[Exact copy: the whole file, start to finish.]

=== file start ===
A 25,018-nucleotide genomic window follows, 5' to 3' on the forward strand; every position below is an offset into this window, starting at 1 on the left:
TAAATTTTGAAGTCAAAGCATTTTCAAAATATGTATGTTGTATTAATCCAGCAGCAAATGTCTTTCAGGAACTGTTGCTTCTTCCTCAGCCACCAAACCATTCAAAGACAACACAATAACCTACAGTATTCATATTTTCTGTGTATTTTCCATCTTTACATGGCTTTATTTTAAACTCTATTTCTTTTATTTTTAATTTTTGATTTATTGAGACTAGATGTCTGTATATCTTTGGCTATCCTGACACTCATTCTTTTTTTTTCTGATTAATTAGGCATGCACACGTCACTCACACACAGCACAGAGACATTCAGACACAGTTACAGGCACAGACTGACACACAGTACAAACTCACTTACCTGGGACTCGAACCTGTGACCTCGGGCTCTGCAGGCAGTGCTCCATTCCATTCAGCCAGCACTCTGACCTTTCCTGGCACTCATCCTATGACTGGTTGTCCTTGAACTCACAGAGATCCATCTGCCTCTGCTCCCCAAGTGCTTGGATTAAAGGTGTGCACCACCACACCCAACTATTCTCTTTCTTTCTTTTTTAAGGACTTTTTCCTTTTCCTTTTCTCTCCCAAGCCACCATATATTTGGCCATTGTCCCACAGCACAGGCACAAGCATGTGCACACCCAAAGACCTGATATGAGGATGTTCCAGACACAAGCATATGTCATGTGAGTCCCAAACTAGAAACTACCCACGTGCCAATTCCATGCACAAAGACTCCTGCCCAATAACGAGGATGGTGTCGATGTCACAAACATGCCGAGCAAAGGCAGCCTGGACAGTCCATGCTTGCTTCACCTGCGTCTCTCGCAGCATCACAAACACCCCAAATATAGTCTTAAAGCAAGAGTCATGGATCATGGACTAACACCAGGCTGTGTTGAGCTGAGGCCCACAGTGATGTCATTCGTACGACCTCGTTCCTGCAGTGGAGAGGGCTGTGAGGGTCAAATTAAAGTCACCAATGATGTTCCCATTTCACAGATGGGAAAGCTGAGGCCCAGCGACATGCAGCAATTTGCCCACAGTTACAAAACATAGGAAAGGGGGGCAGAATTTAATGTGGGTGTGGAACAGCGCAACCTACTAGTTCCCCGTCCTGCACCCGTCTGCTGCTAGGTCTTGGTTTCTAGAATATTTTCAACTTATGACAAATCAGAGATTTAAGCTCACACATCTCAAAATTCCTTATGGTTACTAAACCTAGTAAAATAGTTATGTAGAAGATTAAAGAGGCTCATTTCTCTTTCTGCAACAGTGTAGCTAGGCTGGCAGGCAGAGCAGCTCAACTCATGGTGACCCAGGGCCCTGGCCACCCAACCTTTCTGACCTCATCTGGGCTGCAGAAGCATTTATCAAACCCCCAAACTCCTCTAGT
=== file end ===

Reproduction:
A 25,018-nucleotide genomic window follows, 5' to 3' on the forward strand; every position below is an offset into this window, starting at 1 on the left:
TAAATTTTGAAGTCAAAGCATTTTCAAAATATGTATGTTGTATTAATCCAGCAGCAAATGTCTTTCAGGAACTGTTGCTTCTTCCTCAGCCACCAAACCATTCAAAGACAACACAATAACCTACAGTATTCATATTTTCTGTGTATTTTCCATCTTTACATGGCTTTATTTTAAACTCTATTTCTTTTATTTTTAATTTTTGATTTATTGAGACTAGATGTCTGTATATCTTTGGCTATCCTGACACTCATTCTTTTTTTTTCTGATTAATTAGGCATGCACACGTCACTCACACACAGCACAGAGACATTCAGACACAGTTACAGGCACAGACTGACACACAGTACAAACTCACTTACCTGGGACTCGAACCTGTGACCTCGGGCTCTGCAGGCAGTGCTCCATTCCATTCAGCCAGCACTCTGACCTTTCCTGGCACTCATCCTATGACTGGTTGTCCTTGAACTCACAGAGATCCATCTGCCTCTGCTCCCCAAGTGCTTGGATTAAAGGTGTGCACCACCACACCCAACTATTCTCTTTCTTTCTTTTTTAAGGACTTTTTCCTTTTCCTTTTCTCTCCCAAGCCACCATATATTTGGCCATTGTCCCACAGCACAGGCACAAGCATGTGCACACCCAAAGACCTGATATGAGGATGTTCCAGACACAAGCATATGTCATGTGAGTCCCAAACTAGAAACTACCCACGTGCCAATTCCATGCACAAAGACTCCTGCCCAATAACGAGGATGGTGTCGATGTCACAAACATGCCGAGCAAAGGCAGCCTGGACAGTCCATGCTTGCTTCACCTGCGTCTCTCGCAGCATCACAAACACCCCAAATATAGTCTTAAAGCAAGAGTCATGGATCATGGACTAACACCAGGCTGTGTTGAGCTGAGGCCCACAGTGATGTCATTCGTACGACCTCGTTCCTGCAGTGGAGAGGGCTGTGAGGGTCAAATTAAAGTCACCAATGATGTTCCCATTTCACAGATGGGAAAGCTGAGGCCCAGCGACATGCAGCAATTTGCCCACAGTTACAAAACATAGGAAAGGGGGGCAGAATTTAATGTGGGTGTGGAACAGCGCAACCTACTAGTTCCCCGTCCTGCACCCGTCTGCTGCTAGGTCTTGGTTTCTAGAATATTTTCAACTTATGACAAATCAGAGATTTAAGCTCACACATCTCAAAATTCCTTATGGTTACTAAACCTAGTAAAATAGTTATGTAGAAGATTAAAGAGGCTCATTTCTCTTTCTGCAACAGTGTAGCTAGGCTGGCAGGCAGAGCAGCTCAACTCATGGTGACCCAGGGCCCTGGCCACCCAACCTTTCTGACCTCATCTGGGCTGCAGAAGCATTTATCAAACCCCCAAACTCCTCTAGT